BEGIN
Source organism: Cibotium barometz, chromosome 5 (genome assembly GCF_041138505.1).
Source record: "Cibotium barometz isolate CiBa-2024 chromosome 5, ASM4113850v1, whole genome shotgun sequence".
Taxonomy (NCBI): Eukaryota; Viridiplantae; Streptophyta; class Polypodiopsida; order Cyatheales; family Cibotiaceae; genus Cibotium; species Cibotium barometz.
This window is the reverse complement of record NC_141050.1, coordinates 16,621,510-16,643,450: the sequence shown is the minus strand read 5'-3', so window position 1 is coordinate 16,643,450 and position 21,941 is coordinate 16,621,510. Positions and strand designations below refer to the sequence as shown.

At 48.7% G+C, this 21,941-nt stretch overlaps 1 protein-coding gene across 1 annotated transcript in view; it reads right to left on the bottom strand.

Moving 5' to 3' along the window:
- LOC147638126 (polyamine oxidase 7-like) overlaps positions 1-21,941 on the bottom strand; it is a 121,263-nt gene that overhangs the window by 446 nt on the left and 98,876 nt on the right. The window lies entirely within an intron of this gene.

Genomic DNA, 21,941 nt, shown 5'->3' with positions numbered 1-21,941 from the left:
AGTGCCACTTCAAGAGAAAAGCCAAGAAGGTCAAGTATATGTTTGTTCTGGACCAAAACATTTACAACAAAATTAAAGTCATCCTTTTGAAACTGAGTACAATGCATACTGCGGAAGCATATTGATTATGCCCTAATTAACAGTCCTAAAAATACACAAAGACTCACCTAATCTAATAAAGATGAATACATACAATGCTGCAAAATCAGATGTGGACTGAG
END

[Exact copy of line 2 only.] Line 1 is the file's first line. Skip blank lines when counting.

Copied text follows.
Source record: "Cibotium barometz isolate CiBa-2024 chromosome 5, ASM4113850v1, whole genome shotgun sequence".